And btw, Russia will veto any intervention proposed to The Security Council, because they think the horrendous attack in a suburb of Damascus on August 21st was actually caused by the rebels. And as I’m listening to alJazeera America, I’m thinking back to my favorite HBO  show of the moment, “Newsroom.”

This fictional newsroom ran a story about Serin gas, a story that proved to be false. And I thought about when the Bride was in Paris during her 2nd semester, about the Serin gas that was used in the 1995 Metro bombings.

And on this rainy morning, I’m really not sure who to believe. Certainly the Newsroom’s General Stomtonovich’s on-air “confession” was cooked by its producer, we saw him do it.

And now the UK has drafted a resolution  “…authorizing necessary measures to protect civilians in Syria.” And we are circling our battleships; the drums are drum drum drumming.

And I think back to the bill of goods we were sold about WMDs in Iraq. And it’s like our whole country has gone out to the edge, once again.

photo 3

 

 

 

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In “Purse Politics; Tote and Vote,” the NYTimes thought it might be fun to do a puff piece on what women Senate and Congress members carry with them all the time. And thanks to Jezebel, I found it! Sen Claire MacCaskill said, “I think most of us, while we may look at the cute little purses, our lives don’t fit in a cute little purse. Our lives fit something that is in between a purse and a briefcase, and that’s what I carry.” http://jezebel.com/new-york-times-profiles-powerful-congresswomen-and-thei-511022241

Right, something in between, like a big purse…a tote maybe. In 2013 we have a record number of women on The Hill, 20 in the Senate and 81 in the House, and all we want to know about are the things they carry? iPads and phones, chap sticks and wallets? This article led to a bit of stream of consciousness for me, so follow along if possible.

A book on my teenage children’s summer reading list was, The Things They Carried by Tim O’Brien. It just so happens their English teacher Mr Shea was a friend of the author, and this book has been coined the next best thing to Hemingway in writing fiction about war. It won the Pulitzer Prize, the National Book Critics Circle Award and the French Prix du Meilleur Livre Etranger. Unlike lady senators, soldiers in the Vietnam War carried mosquito netting, writing paper, letters from home and tarps to keep the jungle at bay; “For the most part they carried themselves with dignity.”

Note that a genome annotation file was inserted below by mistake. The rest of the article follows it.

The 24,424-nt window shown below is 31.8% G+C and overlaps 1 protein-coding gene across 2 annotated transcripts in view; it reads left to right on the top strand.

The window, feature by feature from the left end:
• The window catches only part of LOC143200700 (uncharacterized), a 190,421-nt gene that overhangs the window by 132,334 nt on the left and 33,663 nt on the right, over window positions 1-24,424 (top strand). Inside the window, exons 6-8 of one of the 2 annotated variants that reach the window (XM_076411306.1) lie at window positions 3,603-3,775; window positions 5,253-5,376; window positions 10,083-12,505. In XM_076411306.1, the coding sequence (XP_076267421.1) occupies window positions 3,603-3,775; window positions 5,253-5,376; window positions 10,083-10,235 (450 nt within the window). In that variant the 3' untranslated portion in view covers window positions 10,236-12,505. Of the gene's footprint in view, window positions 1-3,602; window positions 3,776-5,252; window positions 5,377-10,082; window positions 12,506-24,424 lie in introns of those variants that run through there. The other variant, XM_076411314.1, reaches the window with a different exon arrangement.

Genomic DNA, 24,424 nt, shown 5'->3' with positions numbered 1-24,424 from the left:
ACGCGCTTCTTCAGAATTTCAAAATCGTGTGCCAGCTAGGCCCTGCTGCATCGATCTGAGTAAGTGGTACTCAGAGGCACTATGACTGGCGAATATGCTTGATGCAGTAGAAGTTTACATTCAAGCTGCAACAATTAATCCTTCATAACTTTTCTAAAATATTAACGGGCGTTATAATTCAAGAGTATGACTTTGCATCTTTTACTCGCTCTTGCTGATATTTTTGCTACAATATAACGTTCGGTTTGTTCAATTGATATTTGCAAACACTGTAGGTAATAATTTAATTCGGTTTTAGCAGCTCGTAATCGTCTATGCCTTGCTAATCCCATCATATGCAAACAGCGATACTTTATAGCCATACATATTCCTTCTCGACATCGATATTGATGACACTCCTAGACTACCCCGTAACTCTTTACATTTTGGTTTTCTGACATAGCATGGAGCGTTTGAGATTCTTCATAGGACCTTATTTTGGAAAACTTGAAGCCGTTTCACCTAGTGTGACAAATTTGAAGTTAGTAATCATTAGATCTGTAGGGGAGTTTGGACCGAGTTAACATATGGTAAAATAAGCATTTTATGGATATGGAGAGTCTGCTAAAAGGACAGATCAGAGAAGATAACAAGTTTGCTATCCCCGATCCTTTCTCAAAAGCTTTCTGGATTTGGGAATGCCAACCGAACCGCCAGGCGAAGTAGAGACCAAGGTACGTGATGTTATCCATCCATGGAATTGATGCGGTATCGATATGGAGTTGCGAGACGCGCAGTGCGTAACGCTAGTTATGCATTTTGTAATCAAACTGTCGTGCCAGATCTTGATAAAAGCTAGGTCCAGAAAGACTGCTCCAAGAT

And I started to think about the things I carry around hither and yon. The damnable iPhone leaves me feeling rudderless should I forget it, and because of my shoulder problem, I’ve switched to a smaller summer purse. I sling it cross-body like a bandolier setting forth to do battle every day with life in the country. Keys, check! Water, absolutely! Wallet is a must have, along with all those plastic cards that let retailers know all my personal information. I’m holding out at Panerra Bread, why do you need one of their cards, really?

When I was working for a newspaper, I always had a small notebook and pencil with me, very old school Lois Lane. Now, I just send myself a text on my phone if I need to remember something. And my text said “WWII and sex.” I’d been listening to NPR’s “All Things Considered” about our GIs and prostitutes in Normandy around the end of the war. Mary Louise Roberts wrote her non-fiction book titled, What Soldiers Do: Sex and the American GI in World War II France, to bring some attention to some of the lesser known evils of war; like the rise of VD in our troops and the increase in African American soldiers charged and promptly hanged for rape in Le Havre.  http://www.npr.org/2013/05/31/187350487/sex-overseas-what-soldiers-do-complicates-wwii-history

Soldiers to senators, writers to doctors, we all carry a microcosm of meaning with us every day. Diaper bags are toted everywhere with new moms and dads, and they always have less to carry with the second and third child. Still I’d rather read a book about what lady legislators actually do, and how their approach to politics may differ from their male colleagues. What kinds of policy are they willing to compromise on, when do they stand and fight for a bill. Are they cookie-cutter voters with their party mates? Do they bring in cookies for their aides? Are they furious with the GOP for trying to repeal Obamacare for the 36th time? Is a woman fundamentally different in building consensus?

Because in the end, it’s not about what we carry, it’s about what we do with it once we get there. Let’s see; can you guess who is the DC lawyer, the San Francisco businesswoman, the Chicago child psychologist and the Nashville ER doctor?

J&M  0992